Watandost in Urdu, Turkish and Farsi means "friend of the nation or country". The blog contains news and views about Pakistan and broader South West Asia that are insightful but are often not part of the headlines. It also covers major debates in Muslim societies across the world.
US - Pakistan Relations Nosediving?
Excerpts America and the Two Pakistans By Stephen P. Cohen and Moeed Yusuf, New York Times, June 20, 2012
In the past few years, multiple power centers have begun to emerge slowly in Pakistan, as evidenced again this week with the historically pliant Supreme Court dismissing the Pakistani prime minister, Yousuf Reza Gilani, from office. For much of the country’s history, however, Pakistan’s military and security apparatus has wielded unchallenged domestic clout. Consequently, throughout the six decade-long U.S.-Pakistan relationship, Pakistan’s army has been the principal interlocutor with America, both because of its domestic heft and because military rulers were at the helm in periods when the United States needed Pakistan most.
Today, Pakistan’s army is seen in the United States — especially in Congress — as an adversary, above all because it resists targeting Afghan militants who take refuge on Pakistani soil. The resentment is so deep that even American conservatives, historically pro-Pakistan, call for a strategy that punishes the country.
There are those who would advocate “containment,” a central element of which is boxing in the military by treating presumably more liberal civilians as pre-eminent partners, or even labeling specific members of the military and its spy agency, the ISI, as “terrorists.”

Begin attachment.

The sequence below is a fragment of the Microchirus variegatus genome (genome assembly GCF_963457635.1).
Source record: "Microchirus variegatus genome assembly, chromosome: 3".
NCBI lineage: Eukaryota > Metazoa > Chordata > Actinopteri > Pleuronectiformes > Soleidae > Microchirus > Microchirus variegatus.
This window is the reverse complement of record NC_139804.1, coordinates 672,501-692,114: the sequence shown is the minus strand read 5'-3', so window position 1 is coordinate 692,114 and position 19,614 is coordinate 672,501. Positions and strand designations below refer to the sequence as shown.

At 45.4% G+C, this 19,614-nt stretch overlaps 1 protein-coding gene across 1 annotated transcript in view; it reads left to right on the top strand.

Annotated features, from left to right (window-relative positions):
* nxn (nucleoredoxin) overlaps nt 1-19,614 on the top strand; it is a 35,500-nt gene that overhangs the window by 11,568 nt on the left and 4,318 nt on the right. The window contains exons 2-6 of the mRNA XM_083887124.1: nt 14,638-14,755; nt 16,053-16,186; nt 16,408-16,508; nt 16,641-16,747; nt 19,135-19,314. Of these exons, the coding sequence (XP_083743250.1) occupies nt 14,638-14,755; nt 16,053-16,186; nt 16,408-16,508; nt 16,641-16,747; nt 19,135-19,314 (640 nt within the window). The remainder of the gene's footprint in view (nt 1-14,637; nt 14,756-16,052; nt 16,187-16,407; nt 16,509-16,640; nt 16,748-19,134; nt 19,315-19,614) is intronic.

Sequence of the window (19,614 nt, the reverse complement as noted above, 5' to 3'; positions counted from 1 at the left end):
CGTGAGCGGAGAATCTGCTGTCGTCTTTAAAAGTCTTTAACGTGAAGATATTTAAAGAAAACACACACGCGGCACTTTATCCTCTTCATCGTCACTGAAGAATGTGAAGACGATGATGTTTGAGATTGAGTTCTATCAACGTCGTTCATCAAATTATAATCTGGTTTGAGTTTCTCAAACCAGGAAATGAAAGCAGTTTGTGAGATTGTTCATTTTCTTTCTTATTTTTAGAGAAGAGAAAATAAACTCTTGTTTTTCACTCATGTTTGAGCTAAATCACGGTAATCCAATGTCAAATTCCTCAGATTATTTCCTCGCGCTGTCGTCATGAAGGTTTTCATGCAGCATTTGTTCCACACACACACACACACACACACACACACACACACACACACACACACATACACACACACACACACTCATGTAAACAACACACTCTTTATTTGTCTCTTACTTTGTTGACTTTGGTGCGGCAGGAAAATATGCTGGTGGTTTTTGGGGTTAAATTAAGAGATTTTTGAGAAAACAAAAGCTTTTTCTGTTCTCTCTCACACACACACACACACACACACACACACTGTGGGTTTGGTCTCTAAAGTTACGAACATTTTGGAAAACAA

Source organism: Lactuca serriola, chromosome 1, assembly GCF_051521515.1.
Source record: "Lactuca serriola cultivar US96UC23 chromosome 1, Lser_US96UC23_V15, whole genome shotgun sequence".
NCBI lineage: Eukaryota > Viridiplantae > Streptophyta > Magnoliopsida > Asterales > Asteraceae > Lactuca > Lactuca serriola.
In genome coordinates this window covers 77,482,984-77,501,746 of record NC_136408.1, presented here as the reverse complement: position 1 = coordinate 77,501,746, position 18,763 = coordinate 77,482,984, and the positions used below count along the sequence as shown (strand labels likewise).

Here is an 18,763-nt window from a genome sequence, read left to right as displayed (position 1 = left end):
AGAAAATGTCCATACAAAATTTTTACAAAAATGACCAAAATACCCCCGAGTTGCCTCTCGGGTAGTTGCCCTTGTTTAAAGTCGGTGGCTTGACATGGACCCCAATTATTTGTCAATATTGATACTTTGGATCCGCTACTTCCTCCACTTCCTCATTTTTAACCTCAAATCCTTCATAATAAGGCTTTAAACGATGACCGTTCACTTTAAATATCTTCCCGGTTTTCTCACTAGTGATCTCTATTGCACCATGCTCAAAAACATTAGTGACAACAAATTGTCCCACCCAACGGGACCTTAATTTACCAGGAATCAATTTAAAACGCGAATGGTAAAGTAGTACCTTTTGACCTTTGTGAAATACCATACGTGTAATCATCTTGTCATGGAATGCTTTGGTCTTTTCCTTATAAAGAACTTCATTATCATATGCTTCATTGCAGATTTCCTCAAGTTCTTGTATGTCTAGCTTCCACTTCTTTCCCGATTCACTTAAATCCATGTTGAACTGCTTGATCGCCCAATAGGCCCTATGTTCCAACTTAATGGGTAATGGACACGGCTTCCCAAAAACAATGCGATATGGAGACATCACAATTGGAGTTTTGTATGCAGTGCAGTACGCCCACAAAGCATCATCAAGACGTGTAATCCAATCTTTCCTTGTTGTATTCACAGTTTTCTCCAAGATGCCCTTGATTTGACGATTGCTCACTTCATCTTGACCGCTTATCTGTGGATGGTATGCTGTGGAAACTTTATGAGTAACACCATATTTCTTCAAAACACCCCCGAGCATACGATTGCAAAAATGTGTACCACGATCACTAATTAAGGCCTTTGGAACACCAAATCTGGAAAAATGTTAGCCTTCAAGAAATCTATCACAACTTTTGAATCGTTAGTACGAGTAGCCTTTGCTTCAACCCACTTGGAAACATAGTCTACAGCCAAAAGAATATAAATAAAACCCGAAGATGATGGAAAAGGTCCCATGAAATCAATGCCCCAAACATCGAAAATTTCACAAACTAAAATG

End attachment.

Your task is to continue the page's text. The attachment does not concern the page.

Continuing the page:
The premise for these views is correct: that the Pakistani military and intelligence apparatus undermines American interests in Afghanistan and keep civilians from changing Pakistan’s assertive role in Afghanistan — now exercised via the Afghan insurgents fighting U.S. and NATO forces.
Unfortunately, the proposed remedy is as misplaced as was past support for Pakistan’s military dictators, which came at the cost of the country’s democratic evolution. Those who would force changes by playing a divide-and-rule game grossly exaggerate America’s capacity to influence Pakistani politics.
American attempts to actively exploit Pakistan’s civil-military disconnect are likely to end up strengthening right-wing rhetoric in Pakistan, create even more space for security-centric policies, and further alienate the Pakistani people from the United States.
Washington should view engagement with Islamabad as a long-term project. Pakistan’s nuclear weapons will be around long after Afghanistan is forgotten. As much as possible, America should work directly with the civilian leadership on all issues, including security, and lower the profile of military-to-military meetings. Washington should also make clear that the United States will not tolerate any extra-constitutional measures by the military that short-circuit the democratic process. Moreover, Washington needs to quietly encourage the spectacular progress in India-Pakistan normalization. India is what drives Pakistan; America should take advantage of its relationship with New Delhi to allow Pakistan greater space for accelerating its internal political reforms.